I was all of four or five years old when my parents decided I was old enough to join them in having artichokes for dinner. A willing eater from an early age (my first sentence was, "more mayonnaise, please"), I was always happy to try a new food.
The table was set with plates, napkins and the biggest mixing bowl we had, empty in the middle of the table. My mom put a steaming artichoke on each plate and gave us each a tiny bowl of melted butter with garlic. My dad taught me how to pull the leaves off, dip them in the butter and then scrape the edible flesh off each leaf with my bottom teeth.
Since that night, I have been firmly on board the artichoke bandwagon. I still like eating them just like we did that first time (though a dish of Hellman's/Best Foods Mayo spiked with grated garlic and lemon juice is also a winner when it comes to dipping), but truly, I do not discriminate when it comes to artichokes.
I like using frozen artichoke hearts in pasta and will frequently buy them from the grocery store, marinated in flavorful oil. When presented with artichoke dip, I will not say no. And in the springtime, I do love ordering them lightly fried and dressed with lemon juice from an Italian spot in my neighborhood.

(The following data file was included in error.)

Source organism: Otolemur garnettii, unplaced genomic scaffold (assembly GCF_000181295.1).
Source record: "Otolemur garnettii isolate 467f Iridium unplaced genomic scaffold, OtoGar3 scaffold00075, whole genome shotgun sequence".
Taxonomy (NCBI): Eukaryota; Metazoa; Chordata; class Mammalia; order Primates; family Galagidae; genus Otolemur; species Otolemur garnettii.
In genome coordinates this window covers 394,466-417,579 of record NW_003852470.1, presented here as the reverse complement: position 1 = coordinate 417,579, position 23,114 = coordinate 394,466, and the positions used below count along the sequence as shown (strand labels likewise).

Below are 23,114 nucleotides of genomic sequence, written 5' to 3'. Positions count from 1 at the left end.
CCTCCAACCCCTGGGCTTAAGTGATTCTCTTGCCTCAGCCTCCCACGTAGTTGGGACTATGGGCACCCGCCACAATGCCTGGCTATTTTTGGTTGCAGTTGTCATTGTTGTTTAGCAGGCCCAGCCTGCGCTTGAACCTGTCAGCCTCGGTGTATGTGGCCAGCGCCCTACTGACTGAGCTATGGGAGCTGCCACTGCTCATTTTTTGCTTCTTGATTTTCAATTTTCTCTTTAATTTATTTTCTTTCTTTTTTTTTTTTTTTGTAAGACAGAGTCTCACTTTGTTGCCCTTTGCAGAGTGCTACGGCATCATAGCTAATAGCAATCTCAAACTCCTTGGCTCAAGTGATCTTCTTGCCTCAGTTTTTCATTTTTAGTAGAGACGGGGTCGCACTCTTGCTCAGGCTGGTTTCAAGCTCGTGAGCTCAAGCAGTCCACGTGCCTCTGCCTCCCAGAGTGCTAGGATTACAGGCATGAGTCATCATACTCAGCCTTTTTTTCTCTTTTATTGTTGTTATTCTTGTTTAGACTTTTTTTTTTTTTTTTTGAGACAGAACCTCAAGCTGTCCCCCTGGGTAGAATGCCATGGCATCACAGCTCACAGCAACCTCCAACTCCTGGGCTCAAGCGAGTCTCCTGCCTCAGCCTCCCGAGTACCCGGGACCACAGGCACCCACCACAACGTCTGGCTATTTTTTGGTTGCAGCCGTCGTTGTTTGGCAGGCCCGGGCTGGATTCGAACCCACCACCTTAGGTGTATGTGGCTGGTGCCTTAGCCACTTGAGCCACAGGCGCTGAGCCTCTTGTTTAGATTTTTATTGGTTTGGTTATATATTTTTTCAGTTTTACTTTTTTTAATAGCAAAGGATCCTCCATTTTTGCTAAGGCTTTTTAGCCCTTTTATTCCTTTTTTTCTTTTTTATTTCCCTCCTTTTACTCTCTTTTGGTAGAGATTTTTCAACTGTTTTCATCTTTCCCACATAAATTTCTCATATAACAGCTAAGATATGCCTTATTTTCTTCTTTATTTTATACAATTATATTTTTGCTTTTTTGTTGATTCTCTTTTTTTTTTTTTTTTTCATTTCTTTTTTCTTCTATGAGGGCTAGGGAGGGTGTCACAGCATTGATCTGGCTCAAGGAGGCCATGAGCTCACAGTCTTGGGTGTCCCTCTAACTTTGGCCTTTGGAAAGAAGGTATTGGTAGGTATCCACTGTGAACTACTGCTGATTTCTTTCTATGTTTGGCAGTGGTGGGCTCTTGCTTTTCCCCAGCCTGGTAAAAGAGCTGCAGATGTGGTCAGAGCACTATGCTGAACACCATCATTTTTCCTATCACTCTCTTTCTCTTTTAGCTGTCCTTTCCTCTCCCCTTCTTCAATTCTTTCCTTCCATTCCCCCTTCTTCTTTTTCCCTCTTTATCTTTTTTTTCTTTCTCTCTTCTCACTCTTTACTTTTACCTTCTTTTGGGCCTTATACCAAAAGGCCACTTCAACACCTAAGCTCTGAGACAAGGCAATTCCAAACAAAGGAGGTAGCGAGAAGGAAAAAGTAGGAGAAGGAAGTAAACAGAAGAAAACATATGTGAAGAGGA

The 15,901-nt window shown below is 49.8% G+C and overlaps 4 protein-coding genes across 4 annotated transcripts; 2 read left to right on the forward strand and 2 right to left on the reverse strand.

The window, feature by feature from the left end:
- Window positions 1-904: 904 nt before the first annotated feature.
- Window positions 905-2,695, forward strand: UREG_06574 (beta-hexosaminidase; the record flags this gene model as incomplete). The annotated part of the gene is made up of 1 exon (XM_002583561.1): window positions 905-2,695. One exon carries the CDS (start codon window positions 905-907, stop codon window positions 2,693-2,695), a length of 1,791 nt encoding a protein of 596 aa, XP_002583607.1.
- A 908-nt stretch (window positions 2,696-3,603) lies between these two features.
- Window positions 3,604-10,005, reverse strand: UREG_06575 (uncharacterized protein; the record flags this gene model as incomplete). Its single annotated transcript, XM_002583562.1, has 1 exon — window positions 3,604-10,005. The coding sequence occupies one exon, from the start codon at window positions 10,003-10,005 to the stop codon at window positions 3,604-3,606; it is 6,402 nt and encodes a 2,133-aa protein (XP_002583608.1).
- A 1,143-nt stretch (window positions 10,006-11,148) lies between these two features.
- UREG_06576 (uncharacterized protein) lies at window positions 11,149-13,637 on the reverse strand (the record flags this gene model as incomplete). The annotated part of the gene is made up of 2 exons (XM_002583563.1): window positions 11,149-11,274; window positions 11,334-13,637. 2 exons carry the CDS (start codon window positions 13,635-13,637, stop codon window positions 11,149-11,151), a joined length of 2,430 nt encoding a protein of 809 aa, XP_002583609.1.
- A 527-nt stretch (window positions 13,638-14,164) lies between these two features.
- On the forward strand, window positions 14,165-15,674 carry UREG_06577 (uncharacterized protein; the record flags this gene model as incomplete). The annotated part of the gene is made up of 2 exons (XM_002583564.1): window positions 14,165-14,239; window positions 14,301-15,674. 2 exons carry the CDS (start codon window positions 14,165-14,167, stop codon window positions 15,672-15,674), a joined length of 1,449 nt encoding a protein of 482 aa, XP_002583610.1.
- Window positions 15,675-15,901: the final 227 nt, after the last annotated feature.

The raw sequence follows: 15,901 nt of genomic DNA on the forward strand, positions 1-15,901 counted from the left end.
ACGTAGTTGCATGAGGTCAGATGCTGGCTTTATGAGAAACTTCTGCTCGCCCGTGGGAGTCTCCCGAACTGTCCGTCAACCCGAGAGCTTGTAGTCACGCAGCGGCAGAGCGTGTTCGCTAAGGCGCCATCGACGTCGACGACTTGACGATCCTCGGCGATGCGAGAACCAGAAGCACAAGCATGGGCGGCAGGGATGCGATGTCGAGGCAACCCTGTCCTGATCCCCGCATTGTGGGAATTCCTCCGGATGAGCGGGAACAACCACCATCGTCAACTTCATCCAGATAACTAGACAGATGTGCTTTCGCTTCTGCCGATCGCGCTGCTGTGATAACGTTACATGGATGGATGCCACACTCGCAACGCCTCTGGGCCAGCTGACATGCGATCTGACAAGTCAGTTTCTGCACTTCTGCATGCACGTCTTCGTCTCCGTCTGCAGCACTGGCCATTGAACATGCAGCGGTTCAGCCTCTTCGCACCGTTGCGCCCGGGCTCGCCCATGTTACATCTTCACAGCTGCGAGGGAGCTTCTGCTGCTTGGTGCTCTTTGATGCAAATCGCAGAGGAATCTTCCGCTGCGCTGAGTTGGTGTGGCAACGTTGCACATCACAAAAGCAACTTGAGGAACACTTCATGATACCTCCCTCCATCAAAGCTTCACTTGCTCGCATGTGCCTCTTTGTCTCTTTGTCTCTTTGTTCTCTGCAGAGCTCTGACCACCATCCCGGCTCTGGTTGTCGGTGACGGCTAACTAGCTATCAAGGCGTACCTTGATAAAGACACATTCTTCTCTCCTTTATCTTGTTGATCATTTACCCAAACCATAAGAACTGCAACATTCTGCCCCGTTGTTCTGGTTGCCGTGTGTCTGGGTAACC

Despite this lifelong appreciation for the artichoke, it wasn't until recently that I tried to trim a batch and marinate them myself. And like so many things, doing it myself increased my enjoyment many times over. These marinated artichoke hearts are light, punchy and so good dropped into a springy pasta salad.
Before You Get Started
Gather your tools for paring the artichokes. If you've never done it before, there's a really helpful slide show here.
Don't skip that tip about using some lemon halves in your artichoke water. They start to brown the minute you cut into them, so keep that acid handy. Some artichoke lovers swipe a lemon slice across every cut to prevent browning, though I never go that far.
Know that trimming artichokes down to their hearts is hard work. If you want all the taste without the work, frozen artichoke hearts are quite good and a heck of a lot easier to work with.
Once the artichokes are in the jar and covered with their pickling liquid, tuck the jar into the fridge and let it mellow for at least a day. They need some time to become one with the pucker of the vinegar.
Get the Recipe
About the author: Marisa McClellan is a food writer, canning teacher, and dedicated pickler who lives in Center City Philadelphia. Find more of her jams, pickles and preserves (all cooked up in her 80-square-foot kitchen) at her blog, Food in Jars. Her first book, also called Food in Jars, will be published by Running Press in May 2012.